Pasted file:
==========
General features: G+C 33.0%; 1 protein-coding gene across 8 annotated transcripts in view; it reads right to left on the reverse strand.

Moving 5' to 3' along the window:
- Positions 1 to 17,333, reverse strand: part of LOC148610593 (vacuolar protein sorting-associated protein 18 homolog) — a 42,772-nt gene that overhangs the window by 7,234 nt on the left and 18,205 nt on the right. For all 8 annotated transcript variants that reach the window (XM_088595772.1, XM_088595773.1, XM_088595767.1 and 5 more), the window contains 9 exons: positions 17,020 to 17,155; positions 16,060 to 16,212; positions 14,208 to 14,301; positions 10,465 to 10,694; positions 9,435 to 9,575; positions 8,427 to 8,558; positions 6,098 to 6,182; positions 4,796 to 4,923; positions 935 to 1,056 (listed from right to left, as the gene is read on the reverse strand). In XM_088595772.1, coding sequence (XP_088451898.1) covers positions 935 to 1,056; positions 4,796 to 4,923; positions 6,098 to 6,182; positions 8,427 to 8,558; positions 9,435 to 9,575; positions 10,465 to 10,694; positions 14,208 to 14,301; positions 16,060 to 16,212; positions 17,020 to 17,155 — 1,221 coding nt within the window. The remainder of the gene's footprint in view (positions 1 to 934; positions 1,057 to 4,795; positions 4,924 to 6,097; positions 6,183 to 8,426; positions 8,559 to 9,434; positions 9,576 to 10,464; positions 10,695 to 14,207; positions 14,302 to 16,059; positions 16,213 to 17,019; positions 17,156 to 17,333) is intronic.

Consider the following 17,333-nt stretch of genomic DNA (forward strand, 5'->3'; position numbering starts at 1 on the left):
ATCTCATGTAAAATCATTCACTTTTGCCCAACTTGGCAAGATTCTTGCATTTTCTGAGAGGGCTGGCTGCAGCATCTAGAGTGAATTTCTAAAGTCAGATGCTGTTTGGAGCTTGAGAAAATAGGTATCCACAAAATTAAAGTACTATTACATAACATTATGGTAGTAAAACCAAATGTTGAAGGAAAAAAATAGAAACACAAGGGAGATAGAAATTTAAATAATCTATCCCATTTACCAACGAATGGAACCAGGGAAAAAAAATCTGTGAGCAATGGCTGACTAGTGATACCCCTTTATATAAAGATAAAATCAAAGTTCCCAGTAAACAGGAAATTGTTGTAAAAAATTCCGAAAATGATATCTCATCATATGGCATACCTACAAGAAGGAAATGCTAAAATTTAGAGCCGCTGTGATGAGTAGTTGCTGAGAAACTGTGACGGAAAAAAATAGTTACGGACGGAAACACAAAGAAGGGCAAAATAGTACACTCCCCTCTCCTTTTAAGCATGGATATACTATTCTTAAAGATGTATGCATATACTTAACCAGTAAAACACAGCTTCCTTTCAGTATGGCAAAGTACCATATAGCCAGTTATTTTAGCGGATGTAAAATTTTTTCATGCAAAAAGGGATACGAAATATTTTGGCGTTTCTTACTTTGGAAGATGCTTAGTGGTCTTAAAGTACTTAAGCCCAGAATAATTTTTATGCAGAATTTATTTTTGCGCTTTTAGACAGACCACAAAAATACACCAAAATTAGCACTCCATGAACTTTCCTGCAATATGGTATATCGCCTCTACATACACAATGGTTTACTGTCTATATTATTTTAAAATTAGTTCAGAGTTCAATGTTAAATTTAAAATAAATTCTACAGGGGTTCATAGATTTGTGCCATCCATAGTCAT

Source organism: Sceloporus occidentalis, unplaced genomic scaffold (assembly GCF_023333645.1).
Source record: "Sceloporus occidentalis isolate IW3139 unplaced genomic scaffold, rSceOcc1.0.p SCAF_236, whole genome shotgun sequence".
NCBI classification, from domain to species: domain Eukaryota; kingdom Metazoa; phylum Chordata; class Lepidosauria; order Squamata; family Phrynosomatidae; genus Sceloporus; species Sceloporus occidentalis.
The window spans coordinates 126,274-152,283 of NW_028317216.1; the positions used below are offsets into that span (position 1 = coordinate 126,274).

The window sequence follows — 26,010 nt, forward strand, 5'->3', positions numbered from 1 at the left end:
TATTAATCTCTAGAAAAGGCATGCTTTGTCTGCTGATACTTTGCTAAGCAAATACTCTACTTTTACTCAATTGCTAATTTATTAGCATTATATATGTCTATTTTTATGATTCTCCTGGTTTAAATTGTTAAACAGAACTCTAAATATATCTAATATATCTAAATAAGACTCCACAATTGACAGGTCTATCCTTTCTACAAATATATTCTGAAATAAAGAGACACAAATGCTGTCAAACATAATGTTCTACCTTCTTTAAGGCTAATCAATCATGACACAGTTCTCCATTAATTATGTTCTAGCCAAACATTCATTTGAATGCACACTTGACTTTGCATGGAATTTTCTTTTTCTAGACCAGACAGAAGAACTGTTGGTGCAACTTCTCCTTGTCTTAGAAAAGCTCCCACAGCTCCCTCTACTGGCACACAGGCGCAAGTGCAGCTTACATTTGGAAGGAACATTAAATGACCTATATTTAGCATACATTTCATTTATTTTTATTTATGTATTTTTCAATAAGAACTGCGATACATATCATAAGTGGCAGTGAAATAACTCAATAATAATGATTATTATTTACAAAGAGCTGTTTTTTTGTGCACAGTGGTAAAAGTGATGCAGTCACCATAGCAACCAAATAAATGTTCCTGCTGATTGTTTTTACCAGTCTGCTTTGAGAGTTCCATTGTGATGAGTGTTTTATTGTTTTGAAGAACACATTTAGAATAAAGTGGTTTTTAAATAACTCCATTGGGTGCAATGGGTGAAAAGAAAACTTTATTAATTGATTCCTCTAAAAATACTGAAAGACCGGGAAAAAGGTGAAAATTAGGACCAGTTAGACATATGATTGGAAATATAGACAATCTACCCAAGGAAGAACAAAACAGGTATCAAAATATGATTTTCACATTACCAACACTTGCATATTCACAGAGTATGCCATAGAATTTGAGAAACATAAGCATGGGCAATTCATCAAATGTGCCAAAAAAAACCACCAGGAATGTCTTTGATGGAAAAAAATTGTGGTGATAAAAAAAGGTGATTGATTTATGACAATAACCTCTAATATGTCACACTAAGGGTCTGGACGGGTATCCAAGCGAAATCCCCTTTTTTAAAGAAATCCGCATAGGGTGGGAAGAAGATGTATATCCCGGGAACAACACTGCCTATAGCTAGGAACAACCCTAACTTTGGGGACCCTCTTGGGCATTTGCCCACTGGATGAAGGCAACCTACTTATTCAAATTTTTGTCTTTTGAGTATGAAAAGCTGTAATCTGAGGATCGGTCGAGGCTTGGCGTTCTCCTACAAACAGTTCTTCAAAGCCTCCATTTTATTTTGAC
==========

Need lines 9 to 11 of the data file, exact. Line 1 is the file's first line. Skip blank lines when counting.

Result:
The window spans coordinates 126,274-152,283 of NW_028317216.1; the positions used below are offsets into that span (position 1 = coordinate 126,274).

The window sequence follows — 26,010 nt, forward strand, 5'->3', positions numbered from 1 at the left end:
TATTAATCTCTAGAAAAGGCATGCTTTGTCTGCTGATACTTTGCTAAGCAAATACTCTACTTTTACTCAATTGCTAATTTATTAGCATTATATATGTCTATTTTTATGATTCTCCTGGTTTAAATTGTTAAACAGAACTCTAAATATATCTAATATATCTAAATAAGACTCCACAATTGACAGGTCTATCCTTTCTACAAATATATTCTGAAATAAAGAGACACAAATGCTGTCAAACATAATGTTCTACCTTCTTTAAGGCTAATCAATCATGACACAGTTCTCCATTAATTATGTTCTAGCCAAACATTCATTTGAATGCACACTTGACTTTGCATGGAATTTTCTTTTTCTAGACCAGACAGAAGAACTGTTGGTGCAACTTCTCCTTGTCTTAGAAAAGCTCCCACAGCTCCCTCTACTGGCACACAGGCGCAAGTGCAGCTTACATTTGGAAGGAACATTAAATGACCTATATTTAGCATACATTTCATTTATTTTTATTTATGTATTTTTCAATAAGAACTGCGATACATATCATAAGTGGCAGTGAAATAACTCAATAATAATGATTATTATTTACAAAGAGCTGTTTTTTTGTGCACAGTGGTAAAAGTGATGCAGTCACCATAGCAACCAAATAAATGTTCCTGCTGATTGTTTTTACCAGTCTGCTTTGAGAGTTCCATTGTGATGAGTGTTTTATTGTTTTGAAGAACACATTTAGAATAAAGTGGTTTTTAAATAACTCCATTGGGTGCAATGGGTGAAAAGAAAACTTTATTAATTGATTCCTCTAAAAATACTGAAAGACCGGGAAAAAGGTGAAAATTAGGACCAGTTAGACATATGATTGGAAATATAGACAATCTACCCAAGGAAGAACAAAACAGGTATCAAAATATGATTTTCACATTACCAACACTTGCATATTCACAGAGTATGCCATAGAATTTGAGAAACATAAGCATGGGCAATTCATCAAATGTGCCAAAAAAAACCACCAGGAATGTCTTTGATGGAAAAAAATTGTGGTGATAAAAAAAGGTGATTGATTTATGACAATAACCTCTAATATGTCACACTAAGGGTCTGGACGGGTATCCAAGCGAAATCCCCTTTTTTAAAGAAATCCGCATAGGGTGGGAAGAAGATGTATATCCCGGGAACAACACTGCCTATAGCTAGGAACAACCCTAACTTTGGGGACCCTCTTGGGCATTTGCCCACTGGATGAAGGCAACCTACTTATTCAAATTTTTGTCTTTTGAGTATGAAAAGCTGTAATCTGAGGATCGGTCGAGGCTTGGCGTTCTCCTACAAACAGTTCTTCAAAGCCTCCATTTTATTTTGAC